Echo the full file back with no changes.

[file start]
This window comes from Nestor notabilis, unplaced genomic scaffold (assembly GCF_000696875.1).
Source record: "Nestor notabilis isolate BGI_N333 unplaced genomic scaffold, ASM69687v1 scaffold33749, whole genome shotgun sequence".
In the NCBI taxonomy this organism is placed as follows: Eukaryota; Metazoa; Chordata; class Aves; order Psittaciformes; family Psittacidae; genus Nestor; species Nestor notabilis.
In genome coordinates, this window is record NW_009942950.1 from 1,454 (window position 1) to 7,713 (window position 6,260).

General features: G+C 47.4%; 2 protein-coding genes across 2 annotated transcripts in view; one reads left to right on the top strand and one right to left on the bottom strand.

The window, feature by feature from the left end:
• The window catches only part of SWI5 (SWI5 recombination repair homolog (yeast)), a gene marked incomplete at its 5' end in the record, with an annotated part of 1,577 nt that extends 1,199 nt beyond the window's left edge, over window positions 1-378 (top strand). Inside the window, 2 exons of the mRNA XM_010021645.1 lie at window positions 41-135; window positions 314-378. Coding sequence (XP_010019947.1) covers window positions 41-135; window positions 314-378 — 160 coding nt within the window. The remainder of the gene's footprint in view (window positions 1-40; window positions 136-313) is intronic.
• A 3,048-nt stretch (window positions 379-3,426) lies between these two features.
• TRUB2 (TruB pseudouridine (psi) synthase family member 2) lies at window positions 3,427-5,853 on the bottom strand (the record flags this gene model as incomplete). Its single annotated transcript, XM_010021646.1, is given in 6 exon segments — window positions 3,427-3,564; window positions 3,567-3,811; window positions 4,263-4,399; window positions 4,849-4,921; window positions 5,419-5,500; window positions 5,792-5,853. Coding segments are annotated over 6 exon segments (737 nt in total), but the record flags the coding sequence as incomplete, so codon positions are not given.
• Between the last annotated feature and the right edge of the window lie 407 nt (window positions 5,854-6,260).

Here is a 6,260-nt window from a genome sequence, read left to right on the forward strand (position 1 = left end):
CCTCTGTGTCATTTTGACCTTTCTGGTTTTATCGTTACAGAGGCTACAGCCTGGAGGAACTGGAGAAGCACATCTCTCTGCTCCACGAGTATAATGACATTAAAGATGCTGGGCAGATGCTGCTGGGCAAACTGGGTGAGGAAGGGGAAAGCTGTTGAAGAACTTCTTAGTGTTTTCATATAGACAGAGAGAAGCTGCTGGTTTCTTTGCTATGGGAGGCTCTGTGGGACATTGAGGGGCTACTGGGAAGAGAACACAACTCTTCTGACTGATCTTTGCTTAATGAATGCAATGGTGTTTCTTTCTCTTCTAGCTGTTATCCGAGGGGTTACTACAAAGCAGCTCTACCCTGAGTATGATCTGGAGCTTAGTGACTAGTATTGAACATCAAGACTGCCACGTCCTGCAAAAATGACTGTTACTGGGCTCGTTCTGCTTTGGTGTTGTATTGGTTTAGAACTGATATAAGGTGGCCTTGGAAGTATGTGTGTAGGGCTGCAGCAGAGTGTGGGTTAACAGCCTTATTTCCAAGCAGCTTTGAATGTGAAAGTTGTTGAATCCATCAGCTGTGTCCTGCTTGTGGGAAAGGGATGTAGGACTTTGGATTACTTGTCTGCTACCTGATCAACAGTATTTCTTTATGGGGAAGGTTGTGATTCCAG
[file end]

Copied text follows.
This window comes from Nestor notabilis, unplaced genomic scaffold (assembly GCF_000696875.1).
Source record: "Nestor notabilis isolate BGI_N333 unplaced genomic scaffold, ASM69687v1 scaffold33749, whole genome shotgun sequence".
In the NCBI taxonomy this organism is placed as follows: Eukaryota; Metazoa; Chordata; class Aves; order Psittaciformes; family Psittacidae; genus Nestor; species Nestor notabilis.
In genome coordinates, this window is record NW_009942950.1 from 1,454 (window position 1) to 7,713 (window position 6,260).

General features: G+C 47.4%; 2 protein-coding genes across 2 annotated transcripts in view; one reads left to right on the top strand and one right to left on the bottom strand.

The window, feature by feature from the left end:
• The window catches only part of SWI5 (SWI5 recombination repair homolog (yeast)), a gene marked incomplete at its 5' end in the record, with an annotated part of 1,577 nt that extends 1,199 nt beyond the window's left edge, over window positions 1-378 (top strand). Inside the window, 2 exons of the mRNA XM_010021645.1 lie at window positions 41-135; window positions 314-378. Coding sequence (XP_010019947.1) covers window positions 41-135; window positions 314-378 — 160 coding nt within the window. The remainder of the gene's footprint in view (window positions 1-40; window positions 136-313) is intronic.
• A 3,048-nt stretch (window positions 379-3,426) lies between these two features.
• TRUB2 (TruB pseudouridine (psi) synthase family member 2) lies at window positions 3,427-5,853 on the bottom strand (the record flags this gene model as incomplete). Its single annotated transcript, XM_010021646.1, is given in 6 exon segments — window positions 3,427-3,564; window positions 3,567-3,811; window positions 4,263-4,399; window positions 4,849-4,921; window positions 5,419-5,500; window positions 5,792-5,853. Coding segments are annotated over 6 exon segments (737 nt in total), but the record flags the coding sequence as incomplete, so codon positions are not given.
• Between the last annotated feature and the right edge of the window lie 407 nt (window positions 5,854-6,260).

Here is a 6,260-nt window from a genome sequence, read left to right on the forward strand (position 1 = left end):
CCTCTGTGTCATTTTGACCTTTCTGGTTTTATCGTTACAGAGGCTACAGCCTGGAGGAACTGGAGAAGCACATCTCTCTGCTCCACGAGTATAATGACATTAAAGATGCTGGGCAGATGCTGCTGGGCAAACTGGGTGAGGAAGGGGAAAGCTGTTGAAGAACTTCTTAGTGTTTTCATATAGACAGAGAGAAGCTGCTGGTTTCTTTGCTATGGGAGGCTCTGTGGGACATTGAGGGGCTACTGGGAAGAGAACACAACTCTTCTGACTGATCTTTGCTTAATGAATGCAATGGTGTTTCTTTCTCTTCTAGCTGTTATCCGAGGGGTTACTACAAAGCAGCTCTACCCTGAGTATGATCTGGAGCTTAGTGACTAGTATTGAACATCAAGACTGCCACGTCCTGCAAAAATGACTGTTACTGGGCTCGTTCTGCTTTGGTGTTGTATTGGTTTAGAACTGATATAAGGTGGCCTTGGAAGTATGTGTGTAGGGCTGCAGCAGAGTGTGGGTTAACAGCCTTATTTCCAAGCAGCTTTGAATGTGAAAGTTGTTGAATCCATCAGCTGTGTCCTGCTTGTGGGAAAGGGATGTAGGACTTTGGATTACTTGTCTGCTACCTGATCAACAGTATTTCTTTATGGGGAAGGTTGTGATTCCAG